That I believe. Did you have any other alternate schools in mind? Was Cal Tech always the first?
That was it. I never even thought about any place else.
And before, there are many questions based on what you've said so far that I am very interested in pursuing, but could you tell me a little bit more before we go chronologically forward about the museum that you mentioned?
Well, of course all my impressions of it were as a youngster. There were some gifted people in this education program. They were employees of the museum and taught courses.
Do you remember any of them very vividly?
I remember the geology course and the mineralogy course in particular, since that's what I was most interested in. And a little bit about the teachers there, one was a person, the other — I learned a bit, mainly I learned to sit down and how to take notes in a lecture and prepare a good notebook for the course, in mineralogy in particular.
Were any of your teachers in mineralogy or geology then actually in field practice? Did any of them come out of that?
Some research was being done in paleontology by the museum staff, but Buffalo Museum of Science has not been a strong research organization. In fact, I was interested, I've gone through Buffalo in later years and I went down to look at the museum. I was surprised at how small it was. It looked like a big place to me when I was a kid. Gosh, I walked into the same exhibit halls and it looked like the same old place. It just hadn't changed much. It was amazing. It was an incredible experience, to go back. I remember one hall was on astronomy, and there was a very simple model on the wall of Beutelgese in comparison to the size of the sun. That size comparison stuck with me all through my life. It was a very good place for a kid. I think that's by far the most important thing that such an institution can be. I don't know what's happened to it. I don't think there's that much—it was a special group of people, a special time, a very unique and special place. But I literally don't know what's happened, whether it's continued.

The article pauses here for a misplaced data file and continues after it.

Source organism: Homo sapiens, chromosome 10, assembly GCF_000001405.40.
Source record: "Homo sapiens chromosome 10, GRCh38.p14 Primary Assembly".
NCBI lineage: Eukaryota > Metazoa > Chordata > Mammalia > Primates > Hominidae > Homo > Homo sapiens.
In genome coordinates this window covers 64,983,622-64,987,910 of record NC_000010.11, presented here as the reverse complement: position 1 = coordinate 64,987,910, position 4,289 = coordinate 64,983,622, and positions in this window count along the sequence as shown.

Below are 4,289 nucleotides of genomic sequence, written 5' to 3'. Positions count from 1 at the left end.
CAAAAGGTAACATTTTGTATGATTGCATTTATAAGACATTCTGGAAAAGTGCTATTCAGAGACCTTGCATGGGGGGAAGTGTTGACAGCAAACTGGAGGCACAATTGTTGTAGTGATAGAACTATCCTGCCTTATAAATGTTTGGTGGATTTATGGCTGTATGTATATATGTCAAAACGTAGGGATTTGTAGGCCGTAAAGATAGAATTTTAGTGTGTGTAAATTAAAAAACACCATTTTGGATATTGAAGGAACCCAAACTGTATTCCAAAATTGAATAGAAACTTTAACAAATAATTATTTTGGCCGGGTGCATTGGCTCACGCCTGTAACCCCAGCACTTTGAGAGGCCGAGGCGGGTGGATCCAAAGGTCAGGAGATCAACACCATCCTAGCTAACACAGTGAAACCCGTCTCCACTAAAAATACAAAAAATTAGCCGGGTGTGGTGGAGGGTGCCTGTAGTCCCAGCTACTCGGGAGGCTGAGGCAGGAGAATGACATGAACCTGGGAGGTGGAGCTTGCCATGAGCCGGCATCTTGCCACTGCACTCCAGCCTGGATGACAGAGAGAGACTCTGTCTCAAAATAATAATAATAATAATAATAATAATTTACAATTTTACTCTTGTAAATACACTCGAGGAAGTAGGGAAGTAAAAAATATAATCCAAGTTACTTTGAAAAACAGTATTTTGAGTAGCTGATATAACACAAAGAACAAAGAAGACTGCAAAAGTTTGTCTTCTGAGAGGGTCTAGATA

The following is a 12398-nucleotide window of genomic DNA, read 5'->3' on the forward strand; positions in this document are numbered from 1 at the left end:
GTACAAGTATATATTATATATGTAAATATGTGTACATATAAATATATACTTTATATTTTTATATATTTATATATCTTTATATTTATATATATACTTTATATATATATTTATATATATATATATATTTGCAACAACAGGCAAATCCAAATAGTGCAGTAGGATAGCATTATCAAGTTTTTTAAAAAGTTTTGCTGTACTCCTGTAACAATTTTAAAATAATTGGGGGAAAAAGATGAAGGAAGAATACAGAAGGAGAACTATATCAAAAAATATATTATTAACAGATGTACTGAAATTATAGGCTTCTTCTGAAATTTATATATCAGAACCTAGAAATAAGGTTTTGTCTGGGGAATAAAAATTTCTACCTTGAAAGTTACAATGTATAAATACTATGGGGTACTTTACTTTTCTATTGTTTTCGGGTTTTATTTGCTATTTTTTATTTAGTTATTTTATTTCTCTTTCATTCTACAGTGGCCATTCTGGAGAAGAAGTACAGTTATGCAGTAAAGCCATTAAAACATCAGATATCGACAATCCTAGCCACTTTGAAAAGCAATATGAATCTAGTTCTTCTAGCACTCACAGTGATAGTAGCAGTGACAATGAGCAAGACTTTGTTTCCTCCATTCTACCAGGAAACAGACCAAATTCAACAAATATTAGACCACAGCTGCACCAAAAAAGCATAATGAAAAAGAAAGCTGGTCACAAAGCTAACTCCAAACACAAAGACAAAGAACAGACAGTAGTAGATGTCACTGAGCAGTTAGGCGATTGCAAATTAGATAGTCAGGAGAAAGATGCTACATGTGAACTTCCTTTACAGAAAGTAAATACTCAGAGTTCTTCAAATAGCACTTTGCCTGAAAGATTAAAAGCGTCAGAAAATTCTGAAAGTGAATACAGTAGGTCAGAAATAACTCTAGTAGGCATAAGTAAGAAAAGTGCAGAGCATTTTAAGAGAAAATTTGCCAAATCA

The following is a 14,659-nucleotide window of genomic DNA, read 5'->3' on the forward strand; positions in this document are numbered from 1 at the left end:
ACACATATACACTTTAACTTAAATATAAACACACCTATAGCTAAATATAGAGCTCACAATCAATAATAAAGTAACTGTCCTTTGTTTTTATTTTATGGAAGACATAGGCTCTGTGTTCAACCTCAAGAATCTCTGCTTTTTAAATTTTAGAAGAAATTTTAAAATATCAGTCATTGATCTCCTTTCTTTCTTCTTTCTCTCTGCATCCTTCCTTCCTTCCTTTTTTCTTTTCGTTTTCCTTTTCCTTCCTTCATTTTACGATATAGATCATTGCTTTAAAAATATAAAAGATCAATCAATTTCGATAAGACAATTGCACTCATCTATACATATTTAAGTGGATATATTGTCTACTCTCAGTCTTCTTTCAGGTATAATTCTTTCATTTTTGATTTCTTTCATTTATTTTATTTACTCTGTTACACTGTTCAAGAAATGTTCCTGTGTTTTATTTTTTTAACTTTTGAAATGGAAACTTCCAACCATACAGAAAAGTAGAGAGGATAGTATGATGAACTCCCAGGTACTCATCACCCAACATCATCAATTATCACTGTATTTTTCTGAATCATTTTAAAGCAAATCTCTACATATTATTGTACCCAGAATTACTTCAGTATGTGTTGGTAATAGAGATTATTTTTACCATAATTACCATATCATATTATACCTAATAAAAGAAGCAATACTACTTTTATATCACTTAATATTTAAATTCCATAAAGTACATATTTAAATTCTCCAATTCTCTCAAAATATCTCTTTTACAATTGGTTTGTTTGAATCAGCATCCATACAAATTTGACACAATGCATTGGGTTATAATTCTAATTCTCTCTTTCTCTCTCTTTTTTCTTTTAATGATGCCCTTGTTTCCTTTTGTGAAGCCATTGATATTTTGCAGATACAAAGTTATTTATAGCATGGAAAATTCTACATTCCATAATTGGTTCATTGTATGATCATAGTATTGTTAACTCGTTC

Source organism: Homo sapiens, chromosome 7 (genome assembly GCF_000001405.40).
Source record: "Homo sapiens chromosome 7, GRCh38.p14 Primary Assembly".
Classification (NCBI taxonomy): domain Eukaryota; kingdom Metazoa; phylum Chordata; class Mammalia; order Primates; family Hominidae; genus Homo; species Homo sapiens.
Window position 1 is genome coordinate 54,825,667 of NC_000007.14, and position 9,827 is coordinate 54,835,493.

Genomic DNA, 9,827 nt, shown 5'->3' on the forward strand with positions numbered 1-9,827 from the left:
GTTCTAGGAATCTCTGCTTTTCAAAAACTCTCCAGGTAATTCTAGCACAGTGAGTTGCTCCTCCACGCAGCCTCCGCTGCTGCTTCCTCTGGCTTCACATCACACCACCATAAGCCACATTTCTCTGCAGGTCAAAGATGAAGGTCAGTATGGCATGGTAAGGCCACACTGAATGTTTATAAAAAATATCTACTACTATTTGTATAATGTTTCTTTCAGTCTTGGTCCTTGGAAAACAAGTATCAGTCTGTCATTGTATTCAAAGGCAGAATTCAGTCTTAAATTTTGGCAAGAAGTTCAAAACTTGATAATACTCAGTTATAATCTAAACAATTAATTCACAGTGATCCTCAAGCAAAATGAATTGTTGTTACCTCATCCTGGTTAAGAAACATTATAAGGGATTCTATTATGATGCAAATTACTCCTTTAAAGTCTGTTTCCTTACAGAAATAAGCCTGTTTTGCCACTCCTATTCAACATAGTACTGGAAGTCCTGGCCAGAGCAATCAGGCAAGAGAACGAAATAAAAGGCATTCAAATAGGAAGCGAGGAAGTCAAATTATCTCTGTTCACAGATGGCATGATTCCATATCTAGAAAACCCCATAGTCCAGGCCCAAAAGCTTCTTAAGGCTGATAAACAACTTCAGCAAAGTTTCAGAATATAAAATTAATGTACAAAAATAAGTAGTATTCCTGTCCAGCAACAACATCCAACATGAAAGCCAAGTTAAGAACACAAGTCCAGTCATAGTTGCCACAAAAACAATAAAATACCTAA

Do you remember any other hobbies that you had when you were a child?
Oh well, I did the usual things, of course. Model airplanes and stuff like that. But mineral collecting, I was a fanatic. That was all important.
How large did your collection become?
Well, it wasn't very big, actually. I had some old cabinet drawers and aluminum boxes I'd collected over the years that I kept these things in. I did, curiously enough, when I was in high school I worked in what they called the public library for a time. That was one of the jobs available. I discovered, when I was shelving books and magazines, I discovered an encyclopedia and happened upon a section dealing with radioactive decay, series. I thought that was the most amazing thing. I had not heard anything about this in school, I just found this. I got absorbed radioactive — I started to collect them, mainly by purchase, and I built quite a mineral collection, both primary and secondary uranium minerals. One of these specimens actually comes from the desert in Wyoming. It's a beautiful secondary mineral called, and interestingly enough, Paul Mazursky who spent a long time, you know, one of his early jobs on the Geological Survey was to go and work on uranium deposits in the Red Desert, so I had gotten quite fascinated with uranium minerals before I was in college, and it's just one of those turns of fate that my first job with the Geological Survey was to go around doing mineral exploration.